Washington, D.C. – Today the Bipartisan Policy Center (BPC) released a new staff paper, Entry-Exit System: Progress, Challenges, and Outlook. The paper looks at the critical role that an entry-exit system plays in enforcing immigration laws as well as in helping to keep criminals and terrorists from entering the country.
The paper found a lack of the infrastructure to inspect departing vehicles on the U.S. southern land border. Most ports of entry do not have sufficient space to build up the exit infrastructure. In terms of biometric solutions, the U.S. Department of Homeland Security is assessing new technologies to capture biometric data upon entry-exit. However, these technologies have not yet proven operable in real-world environments.
“Improving our nation’s border security is a critical component of immigration reform,” said former Secretary of Homeland Security Michael Chertoff, a member of BPC’s Immigration Task Force. “However, implementing an entry-exit system is complicated and requires capturing accurate information about who is entering and leaving the country without creating lengthy delays and excessive backups that can harm the legitimate and necessary flow of commerce.”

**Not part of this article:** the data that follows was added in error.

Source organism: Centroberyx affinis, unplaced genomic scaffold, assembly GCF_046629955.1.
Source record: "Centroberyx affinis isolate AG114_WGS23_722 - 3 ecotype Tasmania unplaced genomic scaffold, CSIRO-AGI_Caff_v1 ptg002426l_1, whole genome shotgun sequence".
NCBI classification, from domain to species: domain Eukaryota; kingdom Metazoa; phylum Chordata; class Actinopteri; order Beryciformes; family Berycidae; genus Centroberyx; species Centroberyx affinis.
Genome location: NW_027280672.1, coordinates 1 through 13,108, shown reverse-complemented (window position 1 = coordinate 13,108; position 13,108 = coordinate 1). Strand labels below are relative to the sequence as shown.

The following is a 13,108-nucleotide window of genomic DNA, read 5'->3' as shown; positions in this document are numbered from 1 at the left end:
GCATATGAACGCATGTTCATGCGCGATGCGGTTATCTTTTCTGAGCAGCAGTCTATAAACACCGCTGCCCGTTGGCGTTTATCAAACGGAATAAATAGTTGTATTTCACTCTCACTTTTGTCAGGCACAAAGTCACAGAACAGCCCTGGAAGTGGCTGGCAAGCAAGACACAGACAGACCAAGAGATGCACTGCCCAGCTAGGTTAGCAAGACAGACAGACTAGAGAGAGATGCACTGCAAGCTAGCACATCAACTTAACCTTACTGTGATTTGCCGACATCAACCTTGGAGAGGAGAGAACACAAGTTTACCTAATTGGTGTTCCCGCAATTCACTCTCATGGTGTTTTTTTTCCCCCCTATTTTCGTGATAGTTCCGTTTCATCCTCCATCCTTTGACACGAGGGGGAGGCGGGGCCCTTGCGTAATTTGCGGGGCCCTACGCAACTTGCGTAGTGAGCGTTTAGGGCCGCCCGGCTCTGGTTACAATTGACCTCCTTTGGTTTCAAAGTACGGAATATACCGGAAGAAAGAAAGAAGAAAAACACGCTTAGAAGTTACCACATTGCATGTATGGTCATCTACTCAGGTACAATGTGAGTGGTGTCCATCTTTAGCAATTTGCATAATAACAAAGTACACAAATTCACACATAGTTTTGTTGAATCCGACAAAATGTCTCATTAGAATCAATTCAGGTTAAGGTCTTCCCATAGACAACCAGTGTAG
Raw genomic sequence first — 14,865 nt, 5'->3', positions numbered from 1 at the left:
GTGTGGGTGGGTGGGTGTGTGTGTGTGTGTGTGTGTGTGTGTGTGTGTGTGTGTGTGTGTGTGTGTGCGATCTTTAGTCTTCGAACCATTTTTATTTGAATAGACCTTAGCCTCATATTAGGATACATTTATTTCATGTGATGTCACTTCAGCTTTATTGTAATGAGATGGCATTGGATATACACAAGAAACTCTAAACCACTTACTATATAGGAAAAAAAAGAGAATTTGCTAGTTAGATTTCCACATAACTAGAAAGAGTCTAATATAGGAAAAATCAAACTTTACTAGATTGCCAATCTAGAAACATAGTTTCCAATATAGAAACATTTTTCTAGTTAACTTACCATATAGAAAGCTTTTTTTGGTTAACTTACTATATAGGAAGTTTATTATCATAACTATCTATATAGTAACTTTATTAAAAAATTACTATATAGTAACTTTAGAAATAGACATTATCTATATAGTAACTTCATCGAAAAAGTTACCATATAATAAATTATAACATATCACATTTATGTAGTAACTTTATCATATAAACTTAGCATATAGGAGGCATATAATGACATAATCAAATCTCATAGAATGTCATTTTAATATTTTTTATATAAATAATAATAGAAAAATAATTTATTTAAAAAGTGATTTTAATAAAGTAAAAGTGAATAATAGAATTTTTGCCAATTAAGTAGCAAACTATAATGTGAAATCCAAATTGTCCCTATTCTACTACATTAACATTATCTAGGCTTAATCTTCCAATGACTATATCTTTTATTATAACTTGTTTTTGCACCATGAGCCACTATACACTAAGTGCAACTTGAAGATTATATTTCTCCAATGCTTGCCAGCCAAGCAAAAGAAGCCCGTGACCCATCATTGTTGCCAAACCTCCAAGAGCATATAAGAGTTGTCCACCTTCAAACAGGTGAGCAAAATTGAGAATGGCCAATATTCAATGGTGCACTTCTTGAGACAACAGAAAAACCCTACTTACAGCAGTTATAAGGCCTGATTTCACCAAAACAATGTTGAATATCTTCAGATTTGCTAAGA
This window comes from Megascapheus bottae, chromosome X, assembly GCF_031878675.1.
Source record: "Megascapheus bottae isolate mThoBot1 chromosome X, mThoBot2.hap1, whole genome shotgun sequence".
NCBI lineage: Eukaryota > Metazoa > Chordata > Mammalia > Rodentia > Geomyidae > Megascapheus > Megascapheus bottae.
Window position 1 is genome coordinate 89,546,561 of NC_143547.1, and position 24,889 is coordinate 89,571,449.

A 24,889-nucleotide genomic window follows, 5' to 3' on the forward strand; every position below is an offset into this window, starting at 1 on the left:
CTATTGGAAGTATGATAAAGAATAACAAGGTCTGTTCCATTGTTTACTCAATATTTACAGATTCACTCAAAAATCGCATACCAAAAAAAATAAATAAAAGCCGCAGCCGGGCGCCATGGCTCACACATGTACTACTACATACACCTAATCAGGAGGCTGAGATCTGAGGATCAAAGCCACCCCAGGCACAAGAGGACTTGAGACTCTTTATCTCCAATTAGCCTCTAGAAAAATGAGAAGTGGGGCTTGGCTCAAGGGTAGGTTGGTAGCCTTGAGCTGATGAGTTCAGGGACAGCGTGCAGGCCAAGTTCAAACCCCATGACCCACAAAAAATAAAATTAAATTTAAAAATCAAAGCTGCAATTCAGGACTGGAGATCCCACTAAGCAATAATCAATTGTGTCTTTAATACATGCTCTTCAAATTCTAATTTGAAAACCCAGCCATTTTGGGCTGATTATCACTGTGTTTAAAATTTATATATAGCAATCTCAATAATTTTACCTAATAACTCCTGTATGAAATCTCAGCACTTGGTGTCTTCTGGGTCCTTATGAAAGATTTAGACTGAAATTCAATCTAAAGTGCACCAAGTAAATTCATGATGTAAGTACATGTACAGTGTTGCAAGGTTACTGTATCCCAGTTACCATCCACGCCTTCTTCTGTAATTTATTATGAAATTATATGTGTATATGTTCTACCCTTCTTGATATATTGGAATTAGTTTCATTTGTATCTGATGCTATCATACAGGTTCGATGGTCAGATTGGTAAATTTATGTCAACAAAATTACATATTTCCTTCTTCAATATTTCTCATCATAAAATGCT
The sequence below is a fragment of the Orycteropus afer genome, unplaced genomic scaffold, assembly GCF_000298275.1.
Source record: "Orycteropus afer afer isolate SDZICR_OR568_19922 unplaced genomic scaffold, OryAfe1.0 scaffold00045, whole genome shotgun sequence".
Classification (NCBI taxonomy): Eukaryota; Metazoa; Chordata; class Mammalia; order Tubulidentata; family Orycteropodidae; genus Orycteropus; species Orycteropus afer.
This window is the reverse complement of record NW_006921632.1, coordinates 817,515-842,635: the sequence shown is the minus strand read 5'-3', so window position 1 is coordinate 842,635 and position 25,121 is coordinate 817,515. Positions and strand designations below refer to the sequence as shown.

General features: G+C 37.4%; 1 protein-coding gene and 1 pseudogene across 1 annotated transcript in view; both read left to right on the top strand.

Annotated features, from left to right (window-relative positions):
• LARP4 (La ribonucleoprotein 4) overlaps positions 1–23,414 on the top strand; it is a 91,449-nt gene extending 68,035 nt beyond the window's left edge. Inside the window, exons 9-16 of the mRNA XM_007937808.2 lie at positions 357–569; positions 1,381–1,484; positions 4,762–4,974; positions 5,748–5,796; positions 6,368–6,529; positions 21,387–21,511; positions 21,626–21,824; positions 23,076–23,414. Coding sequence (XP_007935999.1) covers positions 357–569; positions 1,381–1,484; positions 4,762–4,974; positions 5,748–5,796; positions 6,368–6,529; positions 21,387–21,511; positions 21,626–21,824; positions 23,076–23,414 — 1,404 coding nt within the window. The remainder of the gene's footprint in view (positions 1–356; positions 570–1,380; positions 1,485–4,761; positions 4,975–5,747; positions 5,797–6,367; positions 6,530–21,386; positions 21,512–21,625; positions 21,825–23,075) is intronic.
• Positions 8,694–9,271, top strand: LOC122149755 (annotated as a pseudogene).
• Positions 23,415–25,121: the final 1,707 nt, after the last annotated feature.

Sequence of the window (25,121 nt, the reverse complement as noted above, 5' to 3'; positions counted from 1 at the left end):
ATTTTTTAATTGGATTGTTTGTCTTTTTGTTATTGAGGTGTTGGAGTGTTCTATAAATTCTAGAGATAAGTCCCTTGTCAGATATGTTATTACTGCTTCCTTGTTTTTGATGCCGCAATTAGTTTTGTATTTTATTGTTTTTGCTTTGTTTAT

“Our immigration system is broken,” said Al Cardenas, chair of the American Conservative Union and a member of BPC’s task force. “People continue to distrust President Obama’s desire or willingness to enforce the law. But the most effective way to ensure strong enforcement is to fix the system – not only how we secure the border but also how hard-working people can enter the country legally.”
“So much has changed since we substantively reformed immigration policy last in 1990 – not just the technologies of entry-exit systems, but our economy, too,” said BPC Immigration Task Force Co-Chair and former Governor Ed Rendell. “The time is now for Congress to act – elections or not.”
This is the latest paper in a series of staff analyses on a variety of immigration topics. The BPC Immigration Task Force is developing more detailed recommendations that will be released later this year.
“We believe these analyses not only help inform our task force discussions but also help stakeholders in immigration debate better understand these complicated issues,” said Theresa Brown, BPC’s director of immigration policy. “We remain optimistic that action on reform will happen this year.”